Funding for Learning Disabilities Project Announced
On Tuesday June 30th, Service Canada and MP Dona Cadman came to Literacy BC to announce the funding of the Whole Life Approach to Learning Disabilities in Adult Literacy Settings project. The event was a great success. Click here for a link to the News Release about this project on the HRSDC website.
The Whole Life Approach to Learning Disabilities in Adult Literacy Settings Project
RiPAL-BC, Literacy BC, and The BC Coalition for People with Disabilities are very pleased to announce the launch of an innovative new professional development project to support adult literacy/ABE educators working with adults with learning difficulties.
Why a professional development project on learning disabilities?
Learning disabilities are common among children and adults, about 15% of people have some kind of learning disability. In adult literacy/ABE settings, research suggests that up to 70% of adults have some kind of learning difficulty. Having a learning disability does not mean that people cannot learn. But it does mean that people need the right kinds of learning strategies, accommodations and supports so they can learn. The goal of this project is to support those who teach adults to create these kinds of learning environments.
What is a “whole-life approach” to learning disabilities?
A “whole-life approach” recognizes that learning is social, cultural, emotional and also deeply personal. Successful strategies for people with learning difficulties therefore need to be multi-modal, multi-sensory, holistic and integrated. In fact, successful learning strategies for people with learning difficulties can work for everyone. There are five components to our “whole life approach to learning disabilities.” These are:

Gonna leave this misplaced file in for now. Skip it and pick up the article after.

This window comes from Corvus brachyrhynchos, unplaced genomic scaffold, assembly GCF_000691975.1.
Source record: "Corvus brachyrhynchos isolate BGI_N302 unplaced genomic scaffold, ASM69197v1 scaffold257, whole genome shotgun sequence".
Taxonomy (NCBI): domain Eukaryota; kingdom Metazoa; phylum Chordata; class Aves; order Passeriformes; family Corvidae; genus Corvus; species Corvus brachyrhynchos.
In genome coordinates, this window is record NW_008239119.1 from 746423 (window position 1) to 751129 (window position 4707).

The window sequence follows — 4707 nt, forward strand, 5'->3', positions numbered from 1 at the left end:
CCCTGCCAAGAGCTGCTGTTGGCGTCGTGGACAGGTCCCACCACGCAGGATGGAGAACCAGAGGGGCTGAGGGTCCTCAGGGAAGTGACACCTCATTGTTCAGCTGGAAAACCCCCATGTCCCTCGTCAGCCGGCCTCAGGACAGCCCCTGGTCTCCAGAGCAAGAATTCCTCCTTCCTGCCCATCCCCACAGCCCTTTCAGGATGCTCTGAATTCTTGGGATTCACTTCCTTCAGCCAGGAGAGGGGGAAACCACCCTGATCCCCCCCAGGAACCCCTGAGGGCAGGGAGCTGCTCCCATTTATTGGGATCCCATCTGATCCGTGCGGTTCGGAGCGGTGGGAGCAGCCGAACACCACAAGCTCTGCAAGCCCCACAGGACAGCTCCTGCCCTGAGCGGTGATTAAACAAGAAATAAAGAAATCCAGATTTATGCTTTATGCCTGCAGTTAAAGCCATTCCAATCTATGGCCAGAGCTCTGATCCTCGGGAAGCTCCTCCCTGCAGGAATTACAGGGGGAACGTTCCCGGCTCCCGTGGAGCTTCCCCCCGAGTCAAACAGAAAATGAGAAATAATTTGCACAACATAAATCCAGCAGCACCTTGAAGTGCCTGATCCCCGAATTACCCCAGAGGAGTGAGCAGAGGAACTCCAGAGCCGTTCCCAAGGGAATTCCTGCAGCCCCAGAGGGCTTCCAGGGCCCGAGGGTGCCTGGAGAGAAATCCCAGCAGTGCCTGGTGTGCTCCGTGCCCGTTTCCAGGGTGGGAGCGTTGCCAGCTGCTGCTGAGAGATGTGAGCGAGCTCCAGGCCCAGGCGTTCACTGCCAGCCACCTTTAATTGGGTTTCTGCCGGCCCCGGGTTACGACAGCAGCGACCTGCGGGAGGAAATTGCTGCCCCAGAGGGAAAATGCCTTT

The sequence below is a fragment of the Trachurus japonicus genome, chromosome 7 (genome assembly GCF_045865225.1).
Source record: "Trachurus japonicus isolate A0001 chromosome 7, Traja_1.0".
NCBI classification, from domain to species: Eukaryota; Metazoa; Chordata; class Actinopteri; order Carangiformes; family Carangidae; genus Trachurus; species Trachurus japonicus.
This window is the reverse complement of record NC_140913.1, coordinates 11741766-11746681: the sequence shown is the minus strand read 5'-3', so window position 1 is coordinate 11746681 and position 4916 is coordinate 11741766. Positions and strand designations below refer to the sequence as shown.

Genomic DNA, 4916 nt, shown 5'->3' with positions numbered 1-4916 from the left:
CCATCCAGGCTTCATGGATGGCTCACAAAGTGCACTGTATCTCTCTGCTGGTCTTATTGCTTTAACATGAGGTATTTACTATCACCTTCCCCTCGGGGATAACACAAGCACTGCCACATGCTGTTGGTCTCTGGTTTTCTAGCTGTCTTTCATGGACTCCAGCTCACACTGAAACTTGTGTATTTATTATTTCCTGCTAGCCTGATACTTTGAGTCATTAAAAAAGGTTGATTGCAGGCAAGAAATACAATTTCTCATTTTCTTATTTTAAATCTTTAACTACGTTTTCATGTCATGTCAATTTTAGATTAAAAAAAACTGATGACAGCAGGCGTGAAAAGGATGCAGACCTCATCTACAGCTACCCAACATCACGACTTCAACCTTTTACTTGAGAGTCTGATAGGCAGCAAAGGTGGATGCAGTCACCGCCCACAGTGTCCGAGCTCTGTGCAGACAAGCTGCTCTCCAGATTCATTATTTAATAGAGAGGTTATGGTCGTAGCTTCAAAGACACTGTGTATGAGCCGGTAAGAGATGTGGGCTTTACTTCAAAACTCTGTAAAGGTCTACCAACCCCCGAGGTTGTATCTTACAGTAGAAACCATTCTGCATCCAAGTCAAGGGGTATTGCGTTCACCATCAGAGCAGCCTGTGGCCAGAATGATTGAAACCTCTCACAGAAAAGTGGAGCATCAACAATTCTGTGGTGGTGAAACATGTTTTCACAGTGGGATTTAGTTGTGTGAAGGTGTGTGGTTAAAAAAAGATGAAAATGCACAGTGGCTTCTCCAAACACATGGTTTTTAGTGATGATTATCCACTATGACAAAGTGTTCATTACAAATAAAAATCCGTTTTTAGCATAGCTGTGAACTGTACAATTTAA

Building relationships of trust and dialogue through intake, screening and learning profiles.
“LD friendly” classrooms: Multimodal, multi-sensory and meta-cognitive teaching and learning in classroom settings.
Taking care of the spirit: Addressing the issues that may “walk beside” LD such as fear, low self esteem and anxiety.
Creating inclusive visions: system advocacy, self advocacy and challenging stigma.
Continuing the conversation: Self-directed professional development.
How will the project support Adult Literacy/ABE educators?
The project will kick-start with the launch of a web-site in the fall and a two and a half-day training event in Vancouver (November 26-28, 2009) for adult educators. Delegates to the conference will participate in follow-up train-the-trainer and professional development activities in their regions. This will be supported by:
An interactive project website complete with interviews, demonstrations, and links to resources.
Discussions (on-line and face-to-face) with experts in the field.
Support from a “research friend” to develop new tools and strategies in practice settings
What are the next steps and how can I get involved?
The interactive project website will be open to everyone.
This project is funded by the Office of Literacy and Essential Skills (OLES).